How much game can you get out of a chip with only 1 kB of flash memory and (five or) six free GPIOs? Well, you can get it to play the classic memory game, Simon. [Vojtak] is submitting this project for the 1 kB Challenge, but it looks like it’s already been used to teach simple microcontrollering to teenagers as well, so the code is actually straightforward to read, but full of nice features.
Neat tricks include sharing button-press sensing and LED driving on the same pin, which was necessary to make everything work on such a small chip. A simple linear-congruential pseudorandom sequence provides the variation, and it’s seeded by slow-clock/fast-clock timing jitter, so you’re probably not going to see the same sequence twice. (It’s not the best random number generator ever, but it’ll do.) If that weren’t enough, high scores (and the random seed for the game) are saved to EEPROM so that you can brag to your friends or re-live your previous moments of glory.
The board is easily solderable together as well. This is a fantastic beginner project, with details in the code that everyone can learn from. It’s a great game, and a great demonstration of what you can do with a dollar’s worth of parts and 1 kB of code.
If you have a cool project in mind, there is still plenty of time to enter the 1 kB Challenge! Deadline is January 5!
13 thoughts on “Tiny Game Of Simon On An ATtiny13”
This was well made and is a nice entry to the 1K contest, but an even tinier ATtiny10 simon game was featured here a few years ago: http://hackaday.com/2011/09/24/attiny-hacks-attiny10-game-doing-more-with-less/
I’m surprised it wasn’t linked somewhere above. Of course you couldn’t get as many features on that one due to fewer pins.
I have made one using a PIC10F202 in march 2012.
all the buttons are on the same pin. they are differentiated by the time it take to charge capacitor C3 using a different
value of resistor for each button. The 4 LEDS use only 2 output pins.
source code: https://drive.google.com/file/d/0BxigE4DTzAg_QndKczhsSjlSeTJTTnRra0kxb3FfUQ/view
blog entry ( french): http://picatout-jd.blogspot.ca/2012/03/pocket-simon-avec-pic10f202.html
Is a linear congruential generator better that a linear feedback shift register or how are they different?
They are both PRNGs ( Pseudo Random Number Generator ) but are different in their implementation.
If you look at example code on the two wiki pages you can see how they differ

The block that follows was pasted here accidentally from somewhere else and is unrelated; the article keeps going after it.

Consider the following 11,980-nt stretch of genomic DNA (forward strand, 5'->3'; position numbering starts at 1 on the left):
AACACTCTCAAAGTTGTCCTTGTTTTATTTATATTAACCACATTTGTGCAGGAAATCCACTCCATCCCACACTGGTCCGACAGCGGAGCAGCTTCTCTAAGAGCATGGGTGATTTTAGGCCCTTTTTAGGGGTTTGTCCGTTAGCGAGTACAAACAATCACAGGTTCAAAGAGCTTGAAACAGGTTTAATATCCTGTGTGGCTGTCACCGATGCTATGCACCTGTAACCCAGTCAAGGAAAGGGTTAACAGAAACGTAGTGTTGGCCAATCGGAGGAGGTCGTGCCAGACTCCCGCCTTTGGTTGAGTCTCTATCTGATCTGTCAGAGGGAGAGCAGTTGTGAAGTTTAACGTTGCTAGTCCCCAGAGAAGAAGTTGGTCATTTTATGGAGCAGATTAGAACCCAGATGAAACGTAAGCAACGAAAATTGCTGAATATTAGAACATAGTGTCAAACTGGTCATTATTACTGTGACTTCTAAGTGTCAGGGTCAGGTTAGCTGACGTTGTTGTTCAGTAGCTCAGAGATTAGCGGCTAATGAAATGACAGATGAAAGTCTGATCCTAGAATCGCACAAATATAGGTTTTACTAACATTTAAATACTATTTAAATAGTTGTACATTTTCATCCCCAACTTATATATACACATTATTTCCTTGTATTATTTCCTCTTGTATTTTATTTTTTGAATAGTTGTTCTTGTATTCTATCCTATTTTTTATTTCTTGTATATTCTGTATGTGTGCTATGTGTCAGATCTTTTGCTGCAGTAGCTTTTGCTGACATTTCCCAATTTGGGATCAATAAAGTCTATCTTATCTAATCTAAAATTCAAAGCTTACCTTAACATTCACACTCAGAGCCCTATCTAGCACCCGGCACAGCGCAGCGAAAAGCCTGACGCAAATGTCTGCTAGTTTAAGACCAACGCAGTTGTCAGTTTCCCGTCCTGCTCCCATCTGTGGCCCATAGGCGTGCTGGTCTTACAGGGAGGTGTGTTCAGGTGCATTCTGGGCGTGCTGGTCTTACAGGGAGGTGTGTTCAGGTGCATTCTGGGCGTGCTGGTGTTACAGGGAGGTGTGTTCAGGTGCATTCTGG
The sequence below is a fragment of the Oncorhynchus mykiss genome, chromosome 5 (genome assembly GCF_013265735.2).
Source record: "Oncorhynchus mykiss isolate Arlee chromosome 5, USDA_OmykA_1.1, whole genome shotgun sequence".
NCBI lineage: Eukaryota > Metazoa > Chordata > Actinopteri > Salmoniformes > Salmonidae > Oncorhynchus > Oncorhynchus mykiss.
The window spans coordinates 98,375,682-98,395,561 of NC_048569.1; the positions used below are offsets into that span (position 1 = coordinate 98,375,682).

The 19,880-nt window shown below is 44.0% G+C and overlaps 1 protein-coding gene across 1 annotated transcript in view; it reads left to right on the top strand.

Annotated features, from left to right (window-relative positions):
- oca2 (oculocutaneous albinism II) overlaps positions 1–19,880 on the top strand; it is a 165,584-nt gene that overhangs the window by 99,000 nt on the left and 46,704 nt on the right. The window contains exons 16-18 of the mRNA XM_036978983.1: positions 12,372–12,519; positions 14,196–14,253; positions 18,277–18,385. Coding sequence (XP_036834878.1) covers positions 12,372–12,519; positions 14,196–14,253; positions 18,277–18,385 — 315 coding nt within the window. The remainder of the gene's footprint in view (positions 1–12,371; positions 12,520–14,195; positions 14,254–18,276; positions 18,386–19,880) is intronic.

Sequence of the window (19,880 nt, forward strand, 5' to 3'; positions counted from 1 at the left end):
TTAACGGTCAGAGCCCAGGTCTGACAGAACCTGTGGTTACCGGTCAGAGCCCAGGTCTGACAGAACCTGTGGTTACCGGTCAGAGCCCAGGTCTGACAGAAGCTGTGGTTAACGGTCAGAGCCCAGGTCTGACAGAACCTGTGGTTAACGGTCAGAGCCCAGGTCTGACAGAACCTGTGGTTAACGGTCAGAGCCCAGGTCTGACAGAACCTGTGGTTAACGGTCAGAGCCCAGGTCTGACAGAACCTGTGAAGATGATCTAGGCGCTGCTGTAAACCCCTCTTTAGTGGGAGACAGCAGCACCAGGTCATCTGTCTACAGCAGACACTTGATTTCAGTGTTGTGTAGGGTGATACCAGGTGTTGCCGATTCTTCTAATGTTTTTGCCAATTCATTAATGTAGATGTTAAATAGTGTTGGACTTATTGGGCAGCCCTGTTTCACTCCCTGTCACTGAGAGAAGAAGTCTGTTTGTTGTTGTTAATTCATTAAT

This page http://www.pcg-random.org/other-rngs.html has several of both with the positives and negatives listed
wow that last link is a gem! I bookmarked that thanks [MINIMAN10000] .
Thank you for a good point. I have tried LFSR and the results are really not bad. See project log: https://hackaday.io/project/18952-simon-game-with-attiny13/log/51125-testing-linear-feedback-shift-register-instead-of-linear-congruential-generator
I often use LFSR in (V)HDL (like Verilog) because it’s very easy to implement in raw logic.
Great project. I wanted to make an entry to the 1KiB competition but everyone has thought of everything already lol
I went though the micro-controller box and I was temped by some PICs cos I haven’t used a PIC for a while. I also thought about making a one bit processor in a CPLD or even a two bit if I wanted to lash out a ‘bit’ :p
Saw this project a few weeks ago. Impressive work and excellent documentation!
He might want to move those resistors for the LEDs so they’ll act as protection for the uC. Right now if you hit a button while the LED is on you can fry that port. If you move the 180ohm resistors to be between the port and the switch+led you’ll get the same ability to light the LEDs but also protect the uC’s output port from being shorted to ground.
Could have also used another (in use) GPIO for the buzzer so you don’t need the capacitor. Just keep the buzzer GPIO in sync with the other GPIO when you don’t need to ‘buzz’
The bridge connection of the buzzer requires higher input impedance than 42 ohm (probably noone manufactures them).
Surprisingly, the maximal allowed output current would not be exceeded due to high output resistance, but too much power would be uselessly converted to heat.
Not to mention there is no free GPIO.
But in that case, if you hit the switch, the LED would have no current limitation.
Best way would be to have two resistors – one in series with LED, another one in series with switch. Or in series with the pin, as you suggest.
This is a little bit commented on the project page. When the GPIO goes from input to output, the internal pullup resistor is disabled first and the GPIO is always low. The button switch is parallel to (already open) lower output transistor, so it is not dangerous for the microcontroller.
This is also used to prolong short button presses during the game (so the LED is on for at least 150 ms each time the button is pressed).
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